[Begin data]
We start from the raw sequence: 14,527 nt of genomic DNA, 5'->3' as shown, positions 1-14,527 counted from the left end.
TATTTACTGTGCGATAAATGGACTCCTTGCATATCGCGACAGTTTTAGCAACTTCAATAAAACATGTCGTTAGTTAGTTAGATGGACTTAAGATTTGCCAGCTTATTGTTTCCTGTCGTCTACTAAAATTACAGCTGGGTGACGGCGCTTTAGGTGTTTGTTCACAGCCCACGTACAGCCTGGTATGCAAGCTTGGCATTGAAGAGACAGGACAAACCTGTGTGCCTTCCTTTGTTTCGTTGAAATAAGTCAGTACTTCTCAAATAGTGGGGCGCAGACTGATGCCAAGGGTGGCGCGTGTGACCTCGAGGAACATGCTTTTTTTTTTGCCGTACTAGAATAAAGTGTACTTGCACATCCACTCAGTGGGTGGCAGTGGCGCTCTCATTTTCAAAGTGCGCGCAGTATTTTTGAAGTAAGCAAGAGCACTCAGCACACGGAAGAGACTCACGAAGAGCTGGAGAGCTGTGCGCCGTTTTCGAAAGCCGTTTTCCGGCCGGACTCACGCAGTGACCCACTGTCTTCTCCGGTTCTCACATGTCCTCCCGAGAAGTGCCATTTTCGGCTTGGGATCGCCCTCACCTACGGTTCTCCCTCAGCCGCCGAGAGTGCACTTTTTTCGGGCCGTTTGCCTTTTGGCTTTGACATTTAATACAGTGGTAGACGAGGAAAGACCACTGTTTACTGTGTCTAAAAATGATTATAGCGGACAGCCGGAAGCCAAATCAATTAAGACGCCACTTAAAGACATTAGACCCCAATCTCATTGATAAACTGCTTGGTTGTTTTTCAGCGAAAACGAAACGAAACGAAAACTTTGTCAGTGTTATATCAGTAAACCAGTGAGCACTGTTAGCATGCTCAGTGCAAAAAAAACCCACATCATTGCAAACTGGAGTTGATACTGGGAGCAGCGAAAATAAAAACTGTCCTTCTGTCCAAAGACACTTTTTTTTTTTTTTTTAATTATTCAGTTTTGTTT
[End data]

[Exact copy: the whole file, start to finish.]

We start from the raw sequence: 14,527 nt of genomic DNA, 5'->3' as shown, positions 1-14,527 counted from the left end.
TATTTACTGTGCGATAAATGGACTCCTTGCATATCGCGACAGTTTTAGCAACTTCAATAAAACATGTCGTTAGTTAGTTAGATGGACTTAAGATTTGCCAGCTTATTGTTTCCTGTCGTCTACTAAAATTACAGCTGGGTGACGGCGCTTTAGGTGTTTGTTCACAGCCCACGTACAGCCTGGTATGCAAGCTTGGCATTGAAGAGACAGGACAAACCTGTGTGCCTTCCTTTGTTTCGTTGAAATAAGTCAGTACTTCTCAAATAGTGGGGCGCAGACTGATGCCAAGGGTGGCGCGTGTGACCTCGAGGAACATGCTTTTTTTTTTGCCGTACTAGAATAAAGTGTACTTGCACATCCACTCAGTGGGTGGCAGTGGCGCTCTCATTTTCAAAGTGCGCGCAGTATTTTTGAAGTAAGCAAGAGCACTCAGCACACGGAAGAGACTCACGAAGAGCTGGAGAGCTGTGCGCCGTTTTCGAAAGCCGTTTTCCGGCCGGACTCACGCAGTGACCCACTGTCTTCTCCGGTTCTCACATGTCCTCCCGAGAAGTGCCATTTTCGGCTTGGGATCGCCCTCACCTACGGTTCTCCCTCAGCCGCCGAGAGTGCACTTTTTTCGGGCCGTTTGCCTTTTGGCTTTGACATTTAATACAGTGGTAGACGAGGAAAGACCACTGTTTACTGTGTCTAAAAATGATTATAGCGGACAGCCGGAAGCCAAATCAATTAAGACGCCACTTAAAGACATTAGACCCCAATCTCATTGATAAACTGCTTGGTTGTTTTTCAGCGAAAACGAAACGAAACGAAAACTTTGTCAGTGTTATATCAGTAAACCAGTGAGCACTGTTAGCATGCTCAGTGCAAAAAAAACCCACATCATTGCAAACTGGAGTTGATACTGGGAGCAGCGAAAATAAAAACTGTCCTTCTGTCCAAAGACACTTTTTTTTTTTTTTTTAATTATTCAGTTTTGTTT